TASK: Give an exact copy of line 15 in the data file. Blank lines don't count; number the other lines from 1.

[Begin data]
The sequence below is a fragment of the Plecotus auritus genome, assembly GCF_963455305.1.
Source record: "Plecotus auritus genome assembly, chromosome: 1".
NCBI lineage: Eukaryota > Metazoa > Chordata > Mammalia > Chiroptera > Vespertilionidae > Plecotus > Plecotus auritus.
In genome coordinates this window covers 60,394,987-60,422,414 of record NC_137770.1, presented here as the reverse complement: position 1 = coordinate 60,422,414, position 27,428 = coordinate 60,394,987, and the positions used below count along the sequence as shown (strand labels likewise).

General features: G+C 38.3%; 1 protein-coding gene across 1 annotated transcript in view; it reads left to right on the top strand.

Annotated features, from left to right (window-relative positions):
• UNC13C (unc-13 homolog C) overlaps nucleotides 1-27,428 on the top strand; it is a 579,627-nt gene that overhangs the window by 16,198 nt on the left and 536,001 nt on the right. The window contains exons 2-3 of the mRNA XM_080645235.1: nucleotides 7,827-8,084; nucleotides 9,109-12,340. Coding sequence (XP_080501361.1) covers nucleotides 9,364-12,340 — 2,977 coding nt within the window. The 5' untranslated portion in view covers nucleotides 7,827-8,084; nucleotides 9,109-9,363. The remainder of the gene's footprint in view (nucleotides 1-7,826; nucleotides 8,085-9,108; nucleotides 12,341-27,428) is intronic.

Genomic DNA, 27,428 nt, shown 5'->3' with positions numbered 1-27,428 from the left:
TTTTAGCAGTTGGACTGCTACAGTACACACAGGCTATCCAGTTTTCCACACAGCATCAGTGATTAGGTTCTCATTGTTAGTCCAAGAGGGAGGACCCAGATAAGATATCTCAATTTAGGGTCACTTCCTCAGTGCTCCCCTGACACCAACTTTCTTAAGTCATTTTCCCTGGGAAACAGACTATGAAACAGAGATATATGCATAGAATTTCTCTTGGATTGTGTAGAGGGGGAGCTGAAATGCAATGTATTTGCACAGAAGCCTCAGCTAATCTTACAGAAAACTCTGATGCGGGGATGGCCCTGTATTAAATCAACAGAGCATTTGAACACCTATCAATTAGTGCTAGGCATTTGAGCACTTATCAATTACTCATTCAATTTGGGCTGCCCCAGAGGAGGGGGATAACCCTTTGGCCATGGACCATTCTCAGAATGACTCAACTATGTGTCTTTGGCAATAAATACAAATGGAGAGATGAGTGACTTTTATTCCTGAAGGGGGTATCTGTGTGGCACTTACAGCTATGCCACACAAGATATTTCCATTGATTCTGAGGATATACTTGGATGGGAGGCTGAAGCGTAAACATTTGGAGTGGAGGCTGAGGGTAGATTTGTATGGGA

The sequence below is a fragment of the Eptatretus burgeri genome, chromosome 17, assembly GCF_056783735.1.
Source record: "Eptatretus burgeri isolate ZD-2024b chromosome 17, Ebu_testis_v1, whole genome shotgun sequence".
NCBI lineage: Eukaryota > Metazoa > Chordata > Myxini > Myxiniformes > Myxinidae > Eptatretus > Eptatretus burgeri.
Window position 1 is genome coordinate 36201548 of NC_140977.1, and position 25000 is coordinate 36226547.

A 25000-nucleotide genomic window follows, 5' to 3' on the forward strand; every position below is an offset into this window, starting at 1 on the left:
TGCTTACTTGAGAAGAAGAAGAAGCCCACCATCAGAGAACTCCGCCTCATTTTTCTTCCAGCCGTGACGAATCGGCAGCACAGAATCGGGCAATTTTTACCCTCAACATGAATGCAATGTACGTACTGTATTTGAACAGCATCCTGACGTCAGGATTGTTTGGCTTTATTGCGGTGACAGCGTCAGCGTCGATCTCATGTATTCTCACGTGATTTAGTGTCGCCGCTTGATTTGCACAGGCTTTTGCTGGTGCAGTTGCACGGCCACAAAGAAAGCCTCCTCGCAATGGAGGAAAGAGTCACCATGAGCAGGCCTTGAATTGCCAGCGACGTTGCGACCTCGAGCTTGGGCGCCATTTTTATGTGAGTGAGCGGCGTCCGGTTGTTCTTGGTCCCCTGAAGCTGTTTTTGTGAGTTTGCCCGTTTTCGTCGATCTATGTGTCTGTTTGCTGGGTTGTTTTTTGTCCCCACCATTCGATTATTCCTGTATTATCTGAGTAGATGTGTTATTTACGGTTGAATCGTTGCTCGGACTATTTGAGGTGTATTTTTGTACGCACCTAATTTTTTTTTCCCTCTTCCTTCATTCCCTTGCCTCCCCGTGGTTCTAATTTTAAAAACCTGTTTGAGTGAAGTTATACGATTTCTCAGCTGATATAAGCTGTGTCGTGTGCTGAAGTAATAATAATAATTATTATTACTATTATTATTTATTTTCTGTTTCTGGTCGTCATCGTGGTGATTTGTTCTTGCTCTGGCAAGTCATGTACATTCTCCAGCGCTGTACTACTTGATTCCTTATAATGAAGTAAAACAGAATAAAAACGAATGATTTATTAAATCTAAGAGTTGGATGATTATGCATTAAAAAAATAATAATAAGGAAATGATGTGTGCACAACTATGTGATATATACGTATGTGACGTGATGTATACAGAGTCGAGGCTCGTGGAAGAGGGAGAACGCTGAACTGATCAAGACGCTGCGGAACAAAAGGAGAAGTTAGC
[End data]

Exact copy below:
TGCTTACTTGAGAAGAAGAAGAAGCCCACCATCAGAGAACTCCGCCTCATTTTTCTTCCAGCCGTGACGAATCGGCAGCACAGAATCGGGCAATTTTTACCCTCAACATGAATGCAATGTACGTACTGTATTTGAACAGCATCCTGACGTCAGGATTGTTTGGCTTTATTGCGGTGACAGCGTCAGCGTCGATCTCATGTATTCTCACGTGATTTAGTGTCGCCGCTTGATTTGCACAGGCTTTTGCTGGTGCAGTTGCACGGCCACAAAGAAAGCCTCCTCGCAATGGAGGAAAGAGTCACCATGAGCAGGCCTTGAATTGCCAGCGACGTTGCGACCTCGAGCTTGGGCGCCATTTTTATGTGAGTGAGCGGCGTCCGGTTGTTCTTGGTCCCCTGAAGCTGTTTTTGTGAGTTTGCCCGTTTTCGTCGATCTATGTGTCTGTTTGCTGGGTTGTTTTTTGTCCCCACCATTCGATTATTCCTGTATTATCTGAGTAGATGTGTTATTTACGGTTGAATCGTTGCTCGGACTATTTGAGGTGTATTTTTGTACGCACCTAATTTTTTTTTCCCTCTTCCTTCATTCCCTTGCCTCCCCGTGGTTCTAATTTTAAAAACCTGTTTGAGTGAAGTTATACGATTTCTCAGCTGATATAAGCTGTGTCGTGTGCTGAAGTAATAATAATAATTATTATTACTATTATTATTTATTTTCTGTTTCTGGTCGTCATCGTGGTGATTTGTTCTTGCTCTGGCAAGTCATGTACATTCTCCAGCGCTGTACTACTTGATTCCTTATAATGAAGTAAAACAGAATAAAAACGAATGATTTATTAAATCTAAGAGTTGGATGATTATGCATTAAAAAAATAATAATAAGGAAATGATGTGTGCACAACTATGTGATATATACGTATGTGACGTGATGTATACAGAGTCGAGGCTCGTGGAAGAGGGAGAACGCTGAACTGATCAAGACGCTGCGGAACAAAAGGAGAAGTTAGC